import oracle.bpel.services.workflow.verification.IWorkflowContext;
import oracle.bpel.services.workflow.worklist.adf.ADFWorklistBeanUtil;

Using the above specified method, we can get the authenticated BPM workspace user. Please note that this method ONLY works within the BPM context, that is from a human task form. To propagate the authenticated user returned by the method to the custom ADF Application that we have included onto the human task form, we will have to use ADF Contextual Events.

To do this, select the “Get Authenticated User” button and from the Property Inspector, expand the Behaviour category and click the green plus sign (Add a New Event Entry) in the Published Events section.
Specify GetAuthenticatedUserEvent as the event name in the “Publish Contextual Event” window and select the “Pass Custom Value from” check box.
From the drop down menu, next to the “Pass Custom Value from” check box, select “Managed Bean Method Return” and select the managed bean that you have created (DemoBean) and in the Properties drop down, the method that you have created for getting the authenticated user (authenticatedUser) and click OK.
So now the “Get Authenticated User” button will call the managed bean method that will return the authenticated user and will create an event.

We need to specify who will “listen” for these events created, that is we need to register the ADF region that we have created from the custom ADF Application as a subscriber of these events. To do this, make sure that the human task form is opened (taskDetails1.jspx) and click the bindings tab.
From the bindings page, select the “Contextual Events” tab and from the “Subscribers” tab, click the green plus icon (Add a New Subscription).

In the “Subscribe to Contextual Event” window, click the browse button next to the Event text box.
In the “Select Contextual Event” window, select the GetAuthenticatedUserEvent event and click OK.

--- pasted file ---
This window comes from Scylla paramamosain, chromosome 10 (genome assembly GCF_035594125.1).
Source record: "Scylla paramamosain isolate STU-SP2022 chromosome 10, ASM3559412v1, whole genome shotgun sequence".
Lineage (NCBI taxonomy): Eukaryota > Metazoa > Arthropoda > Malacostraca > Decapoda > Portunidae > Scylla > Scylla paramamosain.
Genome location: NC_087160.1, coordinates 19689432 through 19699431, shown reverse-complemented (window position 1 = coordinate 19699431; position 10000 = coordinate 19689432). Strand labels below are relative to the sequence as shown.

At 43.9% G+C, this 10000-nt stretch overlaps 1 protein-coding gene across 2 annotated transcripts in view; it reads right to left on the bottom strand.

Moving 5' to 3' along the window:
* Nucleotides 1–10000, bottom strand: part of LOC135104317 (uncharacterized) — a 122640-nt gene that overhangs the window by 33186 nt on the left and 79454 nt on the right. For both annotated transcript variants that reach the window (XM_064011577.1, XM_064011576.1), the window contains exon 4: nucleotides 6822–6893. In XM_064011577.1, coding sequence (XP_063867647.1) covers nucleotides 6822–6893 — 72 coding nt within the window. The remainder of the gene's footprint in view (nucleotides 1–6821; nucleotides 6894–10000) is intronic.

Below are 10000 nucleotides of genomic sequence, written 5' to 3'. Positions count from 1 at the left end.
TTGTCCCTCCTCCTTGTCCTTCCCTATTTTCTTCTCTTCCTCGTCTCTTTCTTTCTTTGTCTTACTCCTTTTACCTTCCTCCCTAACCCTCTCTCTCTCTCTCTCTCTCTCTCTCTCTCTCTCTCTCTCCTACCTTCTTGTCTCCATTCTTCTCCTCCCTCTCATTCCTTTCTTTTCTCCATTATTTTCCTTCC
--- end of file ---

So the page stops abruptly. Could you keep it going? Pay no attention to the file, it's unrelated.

From the Publisher drop down, select the taskDetails1PageDef.eventBinding entry and select the browser icon next to the Handler text box. From the “Select Handler” window, select the getAuthenticatedUserFromBPM handler (expand DemoTF1, DemoPageDef) and click OK.
Back in the “Subscribe to Contextual Event” window, ensure that the Parameters tab is selected and click the green plus icon.
In the name, specify outcome and in the value, specify #{payLoad} and click OK.
So now, we are ready to deploy and test if the authenticated user from the BPM workspace is propagated to the custom ADF application that was included in the Human Task form as an ADF region.

First, we need to deploy the DemoSOA project by right-clicking the project and selecting Deploy > DemoSOA
and then we need to deploy the human task form. Please note that you should deploy the project that contains the human task form (DemoHT) using the Application menu, Deploy > DemoHT and NOT by right-clicking the project and selecting deploy.
Once you have successfully deployed both, DemoSOA and DemoHT projects, please go to the Oracle Enterprise Manage (http://localhost:7001/em), locate the newly deployed SOA Composite Application (DemoSOA) and create a new instance by clicking on the test button.
Specify a value in the input field and click the “Test Web Service” button.
This will create a new instance of the DemoSOA composite application. If you remember, this composite consists of a BPEL and a Human Task Component. So it will initiate a bpel process and when it reaches the human task component, it will wait for a human intervention by the weblogic user.

So let’s login to the BPM workspace application (http://localhost:8001/bpm/workspace) to see all pending tasks.
Click on the DemoSOA task and wait for the human task form to load on the bottom half of the screen.

Click the “Get Authenticated User” button and, voila, you should see the authenticated user, in this case weblogic, to get propagated from the BPM workspace to the custom ADF Application that we have developed earlier and included in the human task form as an ADF region.
Download: Propagate the authenticated user from BPM to ADF using Contextual Events